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Russian President Vladimir Putin speaks during a meeting with members of the Russian Security Council at the Novo-Ogaryovo residence outside Moscow, on Friday, Jan. 24, 2014. (AP Photo/RIA-Novosti, Alexei Nikolsky, Presidential Press Service) (Alexei Nikolsky/AP)
Russian President Vladimir Putin speaks during a meeting with members of the Russian Security Council at the Novo-Ogaryovo residence outside Moscow, on Friday, Jan. 24, 2014. (AP Photo/RIA-Novosti, Alexei Nikolsky, Presidential Press Service) (Alexei Nikolsky/AP)

Globe editorial

What the Sochi Olympics say about Russia Add to ...

Vladimir Putin’s Russia successfully bid for the 2014 Winter Games, and subsequently spent tens of billions of dollars to bring them about, because it wanted to show the world how far the country has come since the end of Communism. So far, the experience has been a fair bit more revealing than Mr. Putin probably would have liked. For all its modernizations and its pretense of embracing free markets, the Russia on view in the weeks before the opening ceremony is a repressive, violent and intolerant country that is also now in the midst of a terrorism crisis. Mr. Putin, it seems, is getting the Olympic Games he deserves.

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The latest setback came on Monday in the form of a video purporting to show the two young men who were behind recent suicide bombings in Volgograd that killed more than 30 people. The two doomed men boast to Mr. Putin that “we have prepared a ... present for you, for you and all those tourists who will come over” to the Sochi games. The Volgograd bombings had forced the Russians to tighten security measures that were already stringent; the threat made in the video, posted by an Islamic terrorist group in Dagestan, will increase the tension and the security in Sochi to a degree that will make the two main sports venues feel like military encampments in hostile territory.

Since the video’s appearance, Mr. Putin has vowed to “do whatever it takes” to protect the Games and the visitors they were designed to impress. Of that there can be no doubt. The Russian President has a habit of doing what it takes, and then some. He is known for his ruthlessness and his indifference to the international outrage his actions provoke. Mr. Putin has been waging a viciously cruel anti-terrorism campaign in the republics of Chechnya and Dagestan, where government forces are accused by human rights groups, as well as the European Court of Human Rights, of being complicit in the torture and disappearances of thousands of people. Mr. Putin installed an ally, Ramzan Kadyrov, as President of Chechnya, and turned a blind eye as Mr. Kadyrov turned the republic into an Islamic state that forces women to wear headscarves – an act that violates Russian law and has led to attacks on women with uncovered heads.

And then there are the excesses that Russia has gone to, to pay for the Games. It’s been another case of Putin overkill. Last year, the state media service RIA Novosti said the Olympics were costing US$50-billion. That’s not only many times the budget of the Vancouver Games of four years ago, it’s more expensive than the Beijing Olympics, which until now held the record as the most expensive sporting event, ever. Sochi has led to a gross misdirection of the country’s limited resources. The choice Mr. Putin has made is particularly illogical given that Russia, for all its size and oil wealth, still has an economy barely larger than Canada’s, despite having four times as many people. The average Russian has a considerably lower income than a Canadian. There’s widespread poverty. As one way of showing how far behind its more developed European neighbours Russia still is, a Russian’s life expectancy is only 70 years – that’s more than a decade shorter than a Canadian. Remarkably, Russia has fewer citizens today than it did in the early 1990s.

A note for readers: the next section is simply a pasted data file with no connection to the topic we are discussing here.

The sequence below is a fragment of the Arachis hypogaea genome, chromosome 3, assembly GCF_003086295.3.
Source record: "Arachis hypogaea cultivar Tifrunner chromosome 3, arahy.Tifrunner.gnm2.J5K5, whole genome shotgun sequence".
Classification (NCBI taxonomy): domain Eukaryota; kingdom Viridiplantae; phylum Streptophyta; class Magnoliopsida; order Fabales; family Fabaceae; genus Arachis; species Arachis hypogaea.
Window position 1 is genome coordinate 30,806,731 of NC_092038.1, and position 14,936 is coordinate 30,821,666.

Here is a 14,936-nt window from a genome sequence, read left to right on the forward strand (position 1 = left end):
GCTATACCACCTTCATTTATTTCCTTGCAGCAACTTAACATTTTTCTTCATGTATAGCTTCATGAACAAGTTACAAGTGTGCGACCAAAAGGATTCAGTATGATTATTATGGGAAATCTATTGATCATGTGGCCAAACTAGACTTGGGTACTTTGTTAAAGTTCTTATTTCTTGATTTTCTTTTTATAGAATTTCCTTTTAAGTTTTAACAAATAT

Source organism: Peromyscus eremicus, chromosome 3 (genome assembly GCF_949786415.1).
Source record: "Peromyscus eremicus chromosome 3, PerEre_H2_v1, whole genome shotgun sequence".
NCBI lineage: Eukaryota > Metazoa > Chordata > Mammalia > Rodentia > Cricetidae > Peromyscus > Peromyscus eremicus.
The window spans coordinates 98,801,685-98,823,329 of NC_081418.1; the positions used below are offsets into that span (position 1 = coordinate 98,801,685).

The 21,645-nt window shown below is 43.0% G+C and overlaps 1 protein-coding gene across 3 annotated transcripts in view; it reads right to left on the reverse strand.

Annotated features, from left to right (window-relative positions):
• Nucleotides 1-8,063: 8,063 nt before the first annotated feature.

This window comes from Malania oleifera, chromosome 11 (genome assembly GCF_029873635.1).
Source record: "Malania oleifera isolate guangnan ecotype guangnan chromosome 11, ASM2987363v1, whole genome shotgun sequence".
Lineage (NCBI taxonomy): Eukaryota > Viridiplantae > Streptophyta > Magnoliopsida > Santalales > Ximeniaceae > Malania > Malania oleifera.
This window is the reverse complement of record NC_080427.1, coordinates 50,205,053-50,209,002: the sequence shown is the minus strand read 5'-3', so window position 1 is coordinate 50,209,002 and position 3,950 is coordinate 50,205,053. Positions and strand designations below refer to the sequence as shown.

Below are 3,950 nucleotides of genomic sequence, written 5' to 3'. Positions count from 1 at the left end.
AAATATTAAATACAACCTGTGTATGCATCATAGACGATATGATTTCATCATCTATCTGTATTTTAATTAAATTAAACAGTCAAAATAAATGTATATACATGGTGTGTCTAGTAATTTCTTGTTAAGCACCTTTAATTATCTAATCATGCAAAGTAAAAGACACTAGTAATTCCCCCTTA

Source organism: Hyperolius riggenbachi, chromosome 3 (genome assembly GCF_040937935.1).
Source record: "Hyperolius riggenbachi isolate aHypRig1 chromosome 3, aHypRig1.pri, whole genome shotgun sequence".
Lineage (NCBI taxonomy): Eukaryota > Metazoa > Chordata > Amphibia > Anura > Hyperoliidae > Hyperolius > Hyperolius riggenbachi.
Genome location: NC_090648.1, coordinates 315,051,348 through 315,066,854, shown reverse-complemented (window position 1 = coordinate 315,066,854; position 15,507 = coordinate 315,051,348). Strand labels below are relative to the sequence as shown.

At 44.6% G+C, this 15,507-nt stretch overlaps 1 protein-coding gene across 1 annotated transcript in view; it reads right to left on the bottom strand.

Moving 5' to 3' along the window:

What would Canadians say if their governments poured $50-billion into a vanity project? They’d protest. They’d speak out. And they’d vote against the people who wasted their money. That won’t be happening much in Russia.

Since Mr. Putin’s return to the presidency in 2012, the country at large has brought in a series of draconian laws that, as Human Rights Watch tallies up, “place restrictions on public assemblies, re-criminalize libel, criminalize religious insult, introduce additional restrictions on Internet content, expand the definition of treason, and... ban ‘propaganda’ for ‘non-traditional sexual relations.’”

The imprisonment of the members of the band Pussy Riot (and their cynical release just prior to the Games), as well as the government’s active repression of the LGBT community, are the most visible examples of an autocratic regime that controls the lives of its citizens to a degree not far removed from the era when the last Olympic Games were held in Russia, in 1980. Communism is officially dead, but the state led by Mr. Putin has preserved and resurrected many of its worst characteristics.

Add to this shameful litany the large-scale exploitation of migrant workers who helped build the venues and infrastructure of the Games. There are numerous reports of abuse of vulnerable workers by Russian companies, including documented cases of non-payment of wages. Not only will visitors to the Games be surrounded by soldiers and required to pass through endless security checks, they may well end up watching events in arenas built by what amounts to slave labour.

Russia today is Mr. Putin’s Russia. The Olympic Games are his Games. They are testament to his ambitions, and also to his abundant failings.

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